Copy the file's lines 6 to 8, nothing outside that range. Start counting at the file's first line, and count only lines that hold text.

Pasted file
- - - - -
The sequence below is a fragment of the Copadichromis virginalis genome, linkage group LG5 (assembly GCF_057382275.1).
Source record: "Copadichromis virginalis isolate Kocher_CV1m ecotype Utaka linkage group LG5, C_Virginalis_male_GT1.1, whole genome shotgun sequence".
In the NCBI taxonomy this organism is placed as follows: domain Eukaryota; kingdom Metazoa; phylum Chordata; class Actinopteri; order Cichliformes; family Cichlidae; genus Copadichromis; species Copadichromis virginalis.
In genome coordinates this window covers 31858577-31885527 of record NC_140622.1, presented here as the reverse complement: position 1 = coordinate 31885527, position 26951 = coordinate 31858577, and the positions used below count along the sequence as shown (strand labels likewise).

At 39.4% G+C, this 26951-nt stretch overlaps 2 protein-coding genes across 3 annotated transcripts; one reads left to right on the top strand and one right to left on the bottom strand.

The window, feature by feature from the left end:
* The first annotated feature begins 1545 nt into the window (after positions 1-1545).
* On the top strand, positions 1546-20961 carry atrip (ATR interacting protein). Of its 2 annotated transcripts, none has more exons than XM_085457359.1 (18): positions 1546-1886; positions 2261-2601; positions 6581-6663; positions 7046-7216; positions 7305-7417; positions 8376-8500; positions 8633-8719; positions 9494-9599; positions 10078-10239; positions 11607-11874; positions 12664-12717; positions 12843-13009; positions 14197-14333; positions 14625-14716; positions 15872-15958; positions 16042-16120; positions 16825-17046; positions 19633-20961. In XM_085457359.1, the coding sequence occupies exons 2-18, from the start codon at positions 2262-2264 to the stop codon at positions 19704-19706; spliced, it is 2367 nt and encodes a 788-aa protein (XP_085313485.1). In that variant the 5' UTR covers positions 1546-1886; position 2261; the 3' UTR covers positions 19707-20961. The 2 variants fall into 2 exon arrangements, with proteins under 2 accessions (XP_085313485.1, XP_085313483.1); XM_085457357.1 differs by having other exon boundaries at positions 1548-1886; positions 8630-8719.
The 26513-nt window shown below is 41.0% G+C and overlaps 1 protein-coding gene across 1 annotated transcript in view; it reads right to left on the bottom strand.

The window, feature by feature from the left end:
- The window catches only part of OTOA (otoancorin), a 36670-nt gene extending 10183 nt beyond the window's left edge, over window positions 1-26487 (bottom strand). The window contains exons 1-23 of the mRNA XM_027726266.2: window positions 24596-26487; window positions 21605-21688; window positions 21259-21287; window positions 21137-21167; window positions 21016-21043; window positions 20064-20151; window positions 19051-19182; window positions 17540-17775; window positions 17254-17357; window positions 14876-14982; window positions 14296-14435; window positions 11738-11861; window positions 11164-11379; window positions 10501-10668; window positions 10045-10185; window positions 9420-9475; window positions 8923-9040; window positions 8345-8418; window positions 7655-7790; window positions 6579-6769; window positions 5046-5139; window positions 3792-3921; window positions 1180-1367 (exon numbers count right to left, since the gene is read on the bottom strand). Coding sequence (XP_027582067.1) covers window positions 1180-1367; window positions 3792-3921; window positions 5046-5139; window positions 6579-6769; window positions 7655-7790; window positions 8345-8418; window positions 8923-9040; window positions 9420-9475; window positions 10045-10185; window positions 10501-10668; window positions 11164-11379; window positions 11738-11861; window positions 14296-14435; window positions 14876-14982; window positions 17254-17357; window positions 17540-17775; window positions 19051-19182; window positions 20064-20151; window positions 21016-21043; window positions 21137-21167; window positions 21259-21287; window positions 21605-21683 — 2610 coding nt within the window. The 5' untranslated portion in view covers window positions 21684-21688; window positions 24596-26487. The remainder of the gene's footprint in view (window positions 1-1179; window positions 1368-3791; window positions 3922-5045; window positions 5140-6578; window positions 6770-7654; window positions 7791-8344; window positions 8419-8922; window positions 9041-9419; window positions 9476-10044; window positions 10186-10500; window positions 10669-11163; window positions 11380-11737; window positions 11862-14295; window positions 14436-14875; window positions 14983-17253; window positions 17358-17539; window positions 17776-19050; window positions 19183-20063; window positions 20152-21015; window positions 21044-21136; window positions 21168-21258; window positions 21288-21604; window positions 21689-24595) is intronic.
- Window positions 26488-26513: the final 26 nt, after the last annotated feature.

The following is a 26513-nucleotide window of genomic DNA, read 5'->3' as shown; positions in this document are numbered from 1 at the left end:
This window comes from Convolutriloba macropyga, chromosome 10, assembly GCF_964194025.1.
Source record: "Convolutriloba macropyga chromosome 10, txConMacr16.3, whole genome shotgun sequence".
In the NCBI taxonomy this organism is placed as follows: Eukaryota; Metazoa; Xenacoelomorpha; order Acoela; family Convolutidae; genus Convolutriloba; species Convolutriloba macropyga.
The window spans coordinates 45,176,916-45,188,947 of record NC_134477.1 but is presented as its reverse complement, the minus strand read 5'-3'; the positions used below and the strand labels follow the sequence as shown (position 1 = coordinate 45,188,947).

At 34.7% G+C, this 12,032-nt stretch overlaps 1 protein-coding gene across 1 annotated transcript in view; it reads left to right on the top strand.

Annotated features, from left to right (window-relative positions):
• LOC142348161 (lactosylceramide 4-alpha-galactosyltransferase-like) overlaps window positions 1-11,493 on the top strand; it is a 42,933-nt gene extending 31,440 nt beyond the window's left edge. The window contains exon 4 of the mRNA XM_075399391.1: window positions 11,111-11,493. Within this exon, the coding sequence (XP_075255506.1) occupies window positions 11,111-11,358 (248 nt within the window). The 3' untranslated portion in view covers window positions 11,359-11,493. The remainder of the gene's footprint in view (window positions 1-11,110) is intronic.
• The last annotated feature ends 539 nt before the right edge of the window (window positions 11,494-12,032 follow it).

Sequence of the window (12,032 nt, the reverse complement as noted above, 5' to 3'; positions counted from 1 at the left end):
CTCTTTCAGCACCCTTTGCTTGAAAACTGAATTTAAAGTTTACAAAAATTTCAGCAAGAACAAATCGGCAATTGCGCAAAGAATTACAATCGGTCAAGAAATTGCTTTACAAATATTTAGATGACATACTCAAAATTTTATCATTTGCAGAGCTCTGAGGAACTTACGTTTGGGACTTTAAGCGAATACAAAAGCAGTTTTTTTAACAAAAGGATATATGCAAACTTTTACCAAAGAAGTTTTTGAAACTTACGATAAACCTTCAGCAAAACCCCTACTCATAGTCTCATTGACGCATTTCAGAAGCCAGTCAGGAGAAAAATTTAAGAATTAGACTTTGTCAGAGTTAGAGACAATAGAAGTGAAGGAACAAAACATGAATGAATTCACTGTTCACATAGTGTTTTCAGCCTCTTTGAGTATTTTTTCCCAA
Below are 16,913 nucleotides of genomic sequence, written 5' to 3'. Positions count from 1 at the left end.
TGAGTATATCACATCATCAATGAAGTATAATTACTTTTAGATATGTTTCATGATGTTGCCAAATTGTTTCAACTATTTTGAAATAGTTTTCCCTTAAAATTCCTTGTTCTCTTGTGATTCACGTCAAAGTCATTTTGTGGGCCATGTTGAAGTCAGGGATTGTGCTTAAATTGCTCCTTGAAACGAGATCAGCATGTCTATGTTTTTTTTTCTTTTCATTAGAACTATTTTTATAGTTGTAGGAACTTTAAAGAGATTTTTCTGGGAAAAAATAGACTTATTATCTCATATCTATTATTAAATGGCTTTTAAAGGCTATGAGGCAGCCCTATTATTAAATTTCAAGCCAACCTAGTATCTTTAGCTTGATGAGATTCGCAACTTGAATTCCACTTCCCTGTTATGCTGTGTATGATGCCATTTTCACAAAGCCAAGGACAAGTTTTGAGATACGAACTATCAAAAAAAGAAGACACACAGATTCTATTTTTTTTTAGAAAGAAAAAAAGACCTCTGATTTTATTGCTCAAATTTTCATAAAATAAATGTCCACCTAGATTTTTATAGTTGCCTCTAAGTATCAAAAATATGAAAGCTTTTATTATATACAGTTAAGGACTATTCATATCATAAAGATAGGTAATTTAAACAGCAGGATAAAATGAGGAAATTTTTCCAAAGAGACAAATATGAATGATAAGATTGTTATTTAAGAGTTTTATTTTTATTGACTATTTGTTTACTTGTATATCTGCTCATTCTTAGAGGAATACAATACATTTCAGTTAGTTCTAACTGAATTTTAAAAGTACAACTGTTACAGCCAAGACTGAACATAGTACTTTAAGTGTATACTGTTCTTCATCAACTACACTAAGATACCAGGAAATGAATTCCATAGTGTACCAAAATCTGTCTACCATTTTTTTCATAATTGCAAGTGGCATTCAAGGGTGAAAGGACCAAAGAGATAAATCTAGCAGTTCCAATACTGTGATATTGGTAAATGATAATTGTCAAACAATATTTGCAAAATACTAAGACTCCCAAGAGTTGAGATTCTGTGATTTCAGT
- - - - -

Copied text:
The window, feature by feature from the left end:
* The first annotated feature begins 1545 nt into the window (after positions 1-1545).
* On the top strand, positions 1546-20961 carry atrip (ATR interacting protein). Of its 2 annotated transcripts, none has more exons than XM_085457359.1 (18): positions 1546-1886; positions 2261-2601; positions 6581-6663; positions 7046-7216; positions 7305-7417; positions 8376-8500; positions 8633-8719; positions 9494-9599; positions 10078-10239; positions 11607-11874; positions 12664-12717; positions 12843-13009; positions 14197-14333; positions 14625-14716; positions 15872-15958; positions 16042-16120; positions 16825-17046; positions 19633-20961. In XM_085457359.1, the coding sequence occupies exons 2-18, from the start codon at positions 2262-2264 to the stop codon at positions 19704-19706; spliced, it is 2367 nt and encodes a 788-aa protein (XP_085313485.1). In that variant the 5' UTR covers positions 1546-1886; position 2261; the 3' UTR covers positions 19707-20961. The 2 variants fall into 2 exon arrangements, with proteins under 2 accessions (XP_085313485.1, XP_085313483.1); XM_085457357.1 differs by having other exon boundaries at positions 1548-1886; positions 8630-8719.